Share this story...
Ezra Edelman, right, and Caroline Waterlow accept the award for best documentary feature for "O.J.: Made in America" at the Oscars on Sunday, Feb. 26, 2017, at the Dolby Theatre in Los Angeles. (Photo by Chris Pizzello/Invision/AP)
Latest News

‘O.J.’ doc director dedicates Oscar to Brown, Goldman

Ezra Edelman, right, and Caroline Waterlow accept the award for best documentary feature for "O.J.: Made in America" at the Oscars on Sunday, Feb. 26, 2017, at the Dolby Theatre in Los Angeles. (Photo by Chris Pizzello/Invision/AP)

LOS ANGELES (AP) — Ezra Edelman’s nearly eight hour meditation on O.J. Simpson and the culture of race relations in the United States “O.J.: Made in America” emerged as the winner of an unusually strong and even thematically similar best documentary category. In his acceptance speech Sunday Edelman dedicated his award to the late Ron Goldman, Nicole Brown and their families.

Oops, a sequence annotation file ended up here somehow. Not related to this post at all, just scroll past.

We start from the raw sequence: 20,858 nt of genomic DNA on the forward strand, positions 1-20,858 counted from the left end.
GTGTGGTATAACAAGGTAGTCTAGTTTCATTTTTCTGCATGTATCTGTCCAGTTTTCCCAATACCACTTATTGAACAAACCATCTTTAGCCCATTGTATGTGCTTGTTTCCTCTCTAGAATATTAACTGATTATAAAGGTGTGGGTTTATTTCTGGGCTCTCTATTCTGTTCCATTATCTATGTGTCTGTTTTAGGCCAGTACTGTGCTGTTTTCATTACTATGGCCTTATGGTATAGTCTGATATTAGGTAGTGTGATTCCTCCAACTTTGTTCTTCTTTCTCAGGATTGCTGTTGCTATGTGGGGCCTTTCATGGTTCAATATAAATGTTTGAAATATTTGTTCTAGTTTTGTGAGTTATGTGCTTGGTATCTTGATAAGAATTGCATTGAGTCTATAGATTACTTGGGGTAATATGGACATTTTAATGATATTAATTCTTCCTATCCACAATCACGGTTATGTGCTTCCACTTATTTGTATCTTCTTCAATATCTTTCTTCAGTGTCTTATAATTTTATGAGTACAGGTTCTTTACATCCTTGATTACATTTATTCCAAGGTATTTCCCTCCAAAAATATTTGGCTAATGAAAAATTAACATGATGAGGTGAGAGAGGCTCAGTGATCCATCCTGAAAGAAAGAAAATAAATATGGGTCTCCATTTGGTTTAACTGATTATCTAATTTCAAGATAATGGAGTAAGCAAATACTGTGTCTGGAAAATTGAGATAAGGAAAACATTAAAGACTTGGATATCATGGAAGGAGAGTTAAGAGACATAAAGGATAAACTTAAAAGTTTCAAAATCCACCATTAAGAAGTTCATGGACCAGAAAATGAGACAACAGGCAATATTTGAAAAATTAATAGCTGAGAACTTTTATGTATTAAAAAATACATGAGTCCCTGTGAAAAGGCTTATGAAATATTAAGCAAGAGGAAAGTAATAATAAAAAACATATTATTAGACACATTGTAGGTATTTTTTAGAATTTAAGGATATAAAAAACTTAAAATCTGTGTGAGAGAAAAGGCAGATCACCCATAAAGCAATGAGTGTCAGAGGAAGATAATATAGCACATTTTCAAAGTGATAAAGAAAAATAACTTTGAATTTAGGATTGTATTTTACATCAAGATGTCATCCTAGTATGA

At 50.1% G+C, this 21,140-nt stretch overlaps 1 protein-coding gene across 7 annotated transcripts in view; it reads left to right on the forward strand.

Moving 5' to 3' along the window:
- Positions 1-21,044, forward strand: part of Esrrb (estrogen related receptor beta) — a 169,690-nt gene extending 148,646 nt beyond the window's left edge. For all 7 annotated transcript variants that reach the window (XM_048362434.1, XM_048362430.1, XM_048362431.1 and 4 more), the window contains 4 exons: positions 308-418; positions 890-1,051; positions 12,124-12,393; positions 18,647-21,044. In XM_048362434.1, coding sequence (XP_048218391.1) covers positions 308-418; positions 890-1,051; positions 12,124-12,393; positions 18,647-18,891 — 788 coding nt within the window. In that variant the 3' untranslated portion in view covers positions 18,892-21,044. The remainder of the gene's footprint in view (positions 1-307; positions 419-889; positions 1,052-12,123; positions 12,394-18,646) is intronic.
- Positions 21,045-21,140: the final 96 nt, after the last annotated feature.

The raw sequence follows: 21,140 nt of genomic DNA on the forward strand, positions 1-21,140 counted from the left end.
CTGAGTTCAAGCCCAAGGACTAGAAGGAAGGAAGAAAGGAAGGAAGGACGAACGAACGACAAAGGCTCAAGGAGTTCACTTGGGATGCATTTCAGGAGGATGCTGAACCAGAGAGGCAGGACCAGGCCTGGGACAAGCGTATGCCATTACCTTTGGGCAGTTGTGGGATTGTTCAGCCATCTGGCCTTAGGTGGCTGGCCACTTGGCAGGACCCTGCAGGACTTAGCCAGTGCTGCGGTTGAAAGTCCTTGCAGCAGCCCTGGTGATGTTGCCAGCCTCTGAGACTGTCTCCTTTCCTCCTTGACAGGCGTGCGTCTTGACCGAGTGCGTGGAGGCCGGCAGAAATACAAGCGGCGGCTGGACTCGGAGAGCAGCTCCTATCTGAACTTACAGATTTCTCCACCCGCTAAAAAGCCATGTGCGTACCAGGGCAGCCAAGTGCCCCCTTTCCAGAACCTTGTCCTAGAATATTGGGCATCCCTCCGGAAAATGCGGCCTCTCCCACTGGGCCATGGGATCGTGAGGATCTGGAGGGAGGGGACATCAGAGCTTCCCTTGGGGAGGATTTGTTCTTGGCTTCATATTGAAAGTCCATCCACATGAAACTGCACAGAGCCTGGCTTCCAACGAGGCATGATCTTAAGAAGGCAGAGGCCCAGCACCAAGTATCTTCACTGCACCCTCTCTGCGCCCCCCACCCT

“This is also for other victims, victims of police violence, police brutality,” Edelman said. “This is their story, as it is Ron and Nicole’s.”

Edelman accepted alongside producer Caroline Waterlow.

“O.J.: Made in America” was up against three other films in the category that were explicitly about race, including Raoul Peck’s James Baldwin documentary “I Am Not Your Negro” and Ava DuVernay’s mass incarceration examination “The 13th.”

Others in competition were Roger Ross Williams’ autistic coming-of-age portrait “Life, Animated” and the European migrant account “Fire at Sea” by the Italian director Gianfranco Rosi.

The documentary category was an unusually diverse one behind the camera as well — four of this year’s five nominees were directed by black filmmakers.

Clocking in at 467 minutes, “O.J.: Made in America” is also the longest ever Oscar-winner. The previous longest was “War and Peace,” the foreign language winner from 1969, which was 431 minutes long.

Its length and format led some to wonder whether or not the documentary even qualifies as a film, or TV, where it aired in five parts on ESPN.

Edelman, in his speech, called it an “untraditional film” and thanked ESPN for allowing him and his team the canvas to tell the story.

Backstage Edelman was able to get one last thanks in that he missed on stage: to his parents, who, he said, “have worked tirelessly to make this a more just and humane society. I hope this honors them.”

Copyright © The Associated Press. All rights reserved. This material may not be published, broadcast, rewritten or redistributed.

Related Links